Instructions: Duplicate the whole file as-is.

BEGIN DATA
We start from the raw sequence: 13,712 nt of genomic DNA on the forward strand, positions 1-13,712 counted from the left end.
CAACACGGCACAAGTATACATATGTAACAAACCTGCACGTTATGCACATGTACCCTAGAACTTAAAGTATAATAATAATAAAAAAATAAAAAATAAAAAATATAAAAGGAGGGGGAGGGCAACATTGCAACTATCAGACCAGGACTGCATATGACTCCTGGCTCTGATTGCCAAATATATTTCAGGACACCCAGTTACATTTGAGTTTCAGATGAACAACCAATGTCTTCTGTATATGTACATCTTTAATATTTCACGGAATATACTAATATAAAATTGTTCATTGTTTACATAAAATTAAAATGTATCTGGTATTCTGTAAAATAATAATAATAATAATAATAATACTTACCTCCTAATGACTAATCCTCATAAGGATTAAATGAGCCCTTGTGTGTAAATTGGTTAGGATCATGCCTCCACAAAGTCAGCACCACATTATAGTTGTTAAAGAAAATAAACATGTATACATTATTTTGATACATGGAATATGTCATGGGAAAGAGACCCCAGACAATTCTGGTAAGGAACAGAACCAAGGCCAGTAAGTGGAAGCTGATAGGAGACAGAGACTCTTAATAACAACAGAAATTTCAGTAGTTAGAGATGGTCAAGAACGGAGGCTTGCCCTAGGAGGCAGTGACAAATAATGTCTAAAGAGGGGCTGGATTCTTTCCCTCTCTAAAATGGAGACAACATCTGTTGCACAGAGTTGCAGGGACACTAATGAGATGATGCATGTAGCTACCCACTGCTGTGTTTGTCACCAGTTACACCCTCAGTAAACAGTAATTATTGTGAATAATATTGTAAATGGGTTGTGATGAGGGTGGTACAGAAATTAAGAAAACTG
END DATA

We start from the raw sequence: 13,712 nt of genomic DNA on the forward strand, positions 1-13,712 counted from the left end.
CAACACGGCACAAGTATACATATGTAACAAACCTGCACGTTATGCACATGTACCCTAGAACTTAAAGTATAATAATAATAAAAAAATAAAAAATAAAAAATATAAAAGGAGGGGGAGGGCAACATTGCAACTATCAGACCAGGACTGCATATGACTCCTGGCTCTGATTGCCAAATATATTTCAGGACACCCAGTTACATTTGAGTTTCAGATGAACAACCAATGTCTTCTGTATATGTACATCTTTAATATTTCACGGAATATACTAATATAAAATTGTTCATTGTTTACATAAAATTAAAATGTATCTGGTATTCTGTAAAATAATAATAATAATAATAATAATACTTACCTCCTAATGACTAATCCTCATAAGGATTAAATGAGCCCTTGTGTGTAAATTGGTTAGGATCATGCCTCCACAAAGTCAGCACCACATTATAGTTGTTAAAGAAAATAAACATGTATACATTATTTTGATACATGGAATATGTCATGGGAAAGAGACCCCAGACAATTCTGGTAAGGAACAGAACCAAGGCCAGTAAGTGGAAGCTGATAGGAGACAGAGACTCTTAATAACAACAGAAATTTCAGTAGTTAGAGATGGTCAAGAACGGAGGCTTGCCCTAGGAGGCAGTGACAAATAATGTCTAAAGAGGGGCTGGATTCTTTCCCTCTCTAAAATGGAGACAACATCTGTTGCACAGAGTTGCAGGGACACTAATGAGATGATGCATGTAGCTACCCACTGCTGTGTTTGTCACCAGTTACACCCTCAGTAAACAGTAATTATTGTGAATAATATTGTAAATGGGTTGTGATGAGGGTGGTACAGAAATTAAGAAAACTG